The design studio Aratani・Fay was set up by Ayako Aratani and Evan Fay.
They work as independent designers but share a studio, exhibit together and also collaborate on joint projects. Their work focuses on intuitive design methods for the creation of artistic items for everyday use.
Interview: Nina Prehofer
What is the link between your design and Detroit?
The environment in Detroit gives us the freedom to create everything we want. Our design reflects the post-industrial society that surrounds us and is an opportunity to translate and express a poetic moment for our changing society.
The “Lawless Stool” and the “Click-Clock” are part of the WWTC. Tell me more about them.
The “Lawless” series by Evan Fay plays with the irregularities of the handmade, with a focus on intuitive design methods and spontaneous shapes. To retain a balance between metaphor and function, each piece is rhythmically connected and this allows it to grow. Every object follows the principle of “beauty in chaos” within a structured landscape, generating striking dialogue.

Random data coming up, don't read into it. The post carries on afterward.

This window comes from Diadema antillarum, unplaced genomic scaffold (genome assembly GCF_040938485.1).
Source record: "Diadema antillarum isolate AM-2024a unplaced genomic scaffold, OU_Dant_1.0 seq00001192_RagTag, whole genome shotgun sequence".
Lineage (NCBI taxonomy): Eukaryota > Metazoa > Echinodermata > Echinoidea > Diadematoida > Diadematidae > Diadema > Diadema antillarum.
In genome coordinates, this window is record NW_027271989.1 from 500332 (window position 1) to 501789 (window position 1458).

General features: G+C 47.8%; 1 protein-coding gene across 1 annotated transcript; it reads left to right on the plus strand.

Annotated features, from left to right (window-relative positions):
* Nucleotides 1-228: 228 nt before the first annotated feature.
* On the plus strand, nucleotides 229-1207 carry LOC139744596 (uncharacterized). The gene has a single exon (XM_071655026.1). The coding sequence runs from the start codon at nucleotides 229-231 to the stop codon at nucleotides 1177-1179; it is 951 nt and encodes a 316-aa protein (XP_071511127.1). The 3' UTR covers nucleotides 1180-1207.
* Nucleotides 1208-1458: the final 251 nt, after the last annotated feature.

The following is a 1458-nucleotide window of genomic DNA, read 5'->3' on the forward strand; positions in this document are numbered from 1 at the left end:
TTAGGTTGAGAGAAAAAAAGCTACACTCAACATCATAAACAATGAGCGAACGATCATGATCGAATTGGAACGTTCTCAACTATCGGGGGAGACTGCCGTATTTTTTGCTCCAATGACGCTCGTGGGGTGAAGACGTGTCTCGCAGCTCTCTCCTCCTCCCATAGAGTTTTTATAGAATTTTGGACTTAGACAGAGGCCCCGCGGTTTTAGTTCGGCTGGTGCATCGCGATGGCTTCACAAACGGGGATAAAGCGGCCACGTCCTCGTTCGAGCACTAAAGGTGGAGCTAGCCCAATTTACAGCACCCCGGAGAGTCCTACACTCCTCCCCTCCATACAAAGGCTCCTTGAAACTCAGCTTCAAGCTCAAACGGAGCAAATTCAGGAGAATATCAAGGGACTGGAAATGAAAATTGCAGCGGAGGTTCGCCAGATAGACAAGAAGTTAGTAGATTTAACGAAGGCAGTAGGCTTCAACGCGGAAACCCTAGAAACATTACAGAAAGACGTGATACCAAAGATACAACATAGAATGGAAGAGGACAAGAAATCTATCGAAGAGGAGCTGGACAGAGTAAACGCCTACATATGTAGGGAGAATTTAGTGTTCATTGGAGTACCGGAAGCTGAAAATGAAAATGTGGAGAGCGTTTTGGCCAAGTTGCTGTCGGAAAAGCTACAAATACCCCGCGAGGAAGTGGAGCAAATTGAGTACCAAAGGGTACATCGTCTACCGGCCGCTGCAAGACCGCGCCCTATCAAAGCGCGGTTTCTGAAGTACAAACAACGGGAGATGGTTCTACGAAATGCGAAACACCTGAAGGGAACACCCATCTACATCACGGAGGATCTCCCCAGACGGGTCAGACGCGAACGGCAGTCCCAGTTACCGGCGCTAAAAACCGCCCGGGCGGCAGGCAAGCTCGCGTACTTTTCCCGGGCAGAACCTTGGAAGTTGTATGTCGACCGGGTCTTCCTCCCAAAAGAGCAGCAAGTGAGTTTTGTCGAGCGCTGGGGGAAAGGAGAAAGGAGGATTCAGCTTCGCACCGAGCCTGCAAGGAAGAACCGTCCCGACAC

The discovery of a poetic moment in the midst of dystopia can be an opportunity to celebrate new perspectives in design.
The “Click-Clock” by Ayako Aratani is a timepiece in stained porcelain. Softly sculpted lines gently hint at the time of day. Shadows on the surface change with the passage of sunlight and the silent movement peacefully disperses the clamour of daily life.
What inspires you in Detroit?
The Cranbrook Academy of Art and Belle Island, a park on an island in the Detroit River.
Your café recommendation?
Detroit is a city currently experiencing many changes. The development of places, systems and products that allow all residents to be a part of revitalisation means that designers can become a driving force in the city,says Olga Stella, Executive Director of Design Core Detroit.
That is why the Month of Design organised talks, exhibitions, workshops and open
studios right across Detroit.